Dancing with myself: the exibition in Venice

Friedlander_Self-Portrait, Lee Friedlander, Haverstraw, New York, 1966 - Museum Folkwang © Lee Friedlander

The collective exhibition opens at Punta della Dogana: it stems from the collaboration between the Pinault Collection and Museum Folkwang in Essen

VENICE. On Sunday 8 April the collective exhibition ‘Dancing with Myself’ opens at Punta della Dogana. Curated by Martin Bethenod and Florian Ebner, it stems from the collaboration between the Pinault
Collection and Museum Folkwang
in Essen.

The exhibition, presented in a first version in 2016 in Essen, proposes a revisited path with over 56 artworks not featured in the German museum.

‘Dancing with Myself’ faces the primordial importance of the artist’s role as actor and material of his/her own creations, from the 1970s to today.

The exhibition brings together a great range of artistic practices and languages (photography, video, painting, sculpture, installation…), cultures, geographic origins, generations and experiences, to establish a tension between extremely different artistic approaches: melancholy of vanity, ironic play with identity, political biography and existential questioning, the body as sculpture, effigy or fragment of its symbolic substitute.

The exhibition revolves around four themes – Melancholia, Identity Games, Political Autobiographies, Raw Material - that develop evenly through the spaces of Punta della Dogana with over 140 works. 116 works from the Pinault Collection, of which more than 80 have never been exhibited in Venice, establish a dialogue with a selection of works from Museum Folkwang in Essen.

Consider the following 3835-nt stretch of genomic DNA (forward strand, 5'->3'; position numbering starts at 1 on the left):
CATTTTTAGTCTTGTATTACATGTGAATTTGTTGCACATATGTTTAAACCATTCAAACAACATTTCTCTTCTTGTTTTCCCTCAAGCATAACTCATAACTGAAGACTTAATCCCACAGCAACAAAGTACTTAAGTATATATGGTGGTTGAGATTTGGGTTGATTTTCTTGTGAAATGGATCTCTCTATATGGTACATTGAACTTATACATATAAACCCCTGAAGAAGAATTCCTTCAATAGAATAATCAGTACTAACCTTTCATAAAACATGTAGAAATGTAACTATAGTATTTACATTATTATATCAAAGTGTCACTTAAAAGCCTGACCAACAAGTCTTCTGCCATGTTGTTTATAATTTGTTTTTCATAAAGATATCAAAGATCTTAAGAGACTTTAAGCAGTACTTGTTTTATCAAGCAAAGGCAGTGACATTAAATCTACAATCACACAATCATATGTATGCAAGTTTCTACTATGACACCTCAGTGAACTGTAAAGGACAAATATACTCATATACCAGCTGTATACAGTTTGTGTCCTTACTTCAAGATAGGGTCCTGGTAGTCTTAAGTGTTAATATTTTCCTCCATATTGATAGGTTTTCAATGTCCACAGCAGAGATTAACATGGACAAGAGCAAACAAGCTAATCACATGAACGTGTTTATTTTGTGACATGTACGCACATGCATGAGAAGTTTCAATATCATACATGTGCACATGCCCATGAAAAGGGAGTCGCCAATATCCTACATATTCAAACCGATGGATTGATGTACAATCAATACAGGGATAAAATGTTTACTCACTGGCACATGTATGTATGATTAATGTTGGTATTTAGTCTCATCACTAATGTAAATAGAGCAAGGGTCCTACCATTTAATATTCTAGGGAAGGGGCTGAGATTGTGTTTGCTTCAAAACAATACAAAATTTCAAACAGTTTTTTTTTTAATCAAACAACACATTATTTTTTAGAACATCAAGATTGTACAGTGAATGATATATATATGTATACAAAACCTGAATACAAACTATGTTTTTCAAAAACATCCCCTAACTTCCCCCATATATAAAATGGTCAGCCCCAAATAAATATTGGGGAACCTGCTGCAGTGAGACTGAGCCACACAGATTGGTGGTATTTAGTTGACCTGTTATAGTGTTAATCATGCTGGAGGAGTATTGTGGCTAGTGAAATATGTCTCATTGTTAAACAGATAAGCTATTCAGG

On view 32 artists, including Marcel Bascoulard, Marcel Broodthaers, Damien Hirst and Giulio Paolini, who join the other artists already presented in Essen in 2016.

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The large format of the self-portraits of Rudolf Stingel, the iconic works of Gilbert & George, the sculptures of Alighiero Boetti, Urs Fischer, Robert Gober and Maurizio Cattelan, the photographs by Cindy Sherman characterised by a postmodern representation of traditional roles and the political and social critique in the works by artists such as LaToya Ruby Frazier, Paulo Nazareth, Adel Abdessemed and Lili Reynaud-Dewar give rise to an intense dialogue that reflects on selfperception in the art of the 20th and early 21st century, and brings the visitor at the heart of contemporary debates.

Collateral events dedicated to the exhibition include the talk with artists Gilbert & George and the
screening of their work The World of Gilbert & George as well as the presentation of the first Italian
translation of Claude Cahun’s pamphlet Les Paris sont ouverts.

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